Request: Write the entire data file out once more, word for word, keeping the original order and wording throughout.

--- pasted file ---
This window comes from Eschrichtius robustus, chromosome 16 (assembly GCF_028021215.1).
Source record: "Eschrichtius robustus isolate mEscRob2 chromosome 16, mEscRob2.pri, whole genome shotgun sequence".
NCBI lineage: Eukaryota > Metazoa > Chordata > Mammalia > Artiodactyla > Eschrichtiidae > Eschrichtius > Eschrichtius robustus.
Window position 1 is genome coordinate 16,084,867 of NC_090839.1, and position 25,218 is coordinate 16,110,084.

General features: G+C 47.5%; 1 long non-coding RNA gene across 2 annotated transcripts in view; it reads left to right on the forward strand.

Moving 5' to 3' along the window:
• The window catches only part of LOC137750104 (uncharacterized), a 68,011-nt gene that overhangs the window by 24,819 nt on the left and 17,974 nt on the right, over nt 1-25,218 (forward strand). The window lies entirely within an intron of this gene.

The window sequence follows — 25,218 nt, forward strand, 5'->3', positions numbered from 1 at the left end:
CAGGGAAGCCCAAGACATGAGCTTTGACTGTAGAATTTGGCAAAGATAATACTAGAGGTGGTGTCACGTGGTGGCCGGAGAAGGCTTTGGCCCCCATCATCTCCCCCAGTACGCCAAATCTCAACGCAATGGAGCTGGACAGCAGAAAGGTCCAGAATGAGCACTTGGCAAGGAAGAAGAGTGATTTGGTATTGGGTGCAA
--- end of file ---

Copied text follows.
This window comes from Eschrichtius robustus, chromosome 16 (assembly GCF_028021215.1).
Source record: "Eschrichtius robustus isolate mEscRob2 chromosome 16, mEscRob2.pri, whole genome shotgun sequence".
NCBI lineage: Eukaryota > Metazoa > Chordata > Mammalia > Artiodactyla > Eschrichtiidae > Eschrichtius > Eschrichtius robustus.
Window position 1 is genome coordinate 16,084,867 of NC_090839.1, and position 25,218 is coordinate 16,110,084.

General features: G+C 47.5%; 1 long non-coding RNA gene across 2 annotated transcripts in view; it reads left to right on the forward strand.

Moving 5' to 3' along the window:
• The window catches only part of LOC137750104 (uncharacterized), a 68,011-nt gene that overhangs the window by 24,819 nt on the left and 17,974 nt on the right, over nt 1-25,218 (forward strand). The window lies entirely within an intron of this gene.

The window sequence follows — 25,218 nt, forward strand, 5'->3', positions numbered from 1 at the left end:
CAGGGAAGCCCAAGACATGAGCTTTGACTGTAGAATTTGGCAAAGATAATACTAGAGGTGGTGTCACGTGGTGGCCGGAGAAGGCTTTGGCCCCCATCATCTCCCCCAGTACGCCAAATCTCAACGCAATGGAGCTGGACAGCAGAAAGGTCCAGAATGAGCACTTGGCAAGGAAGAAGAGTGATTTGGTATTGGGTGCAA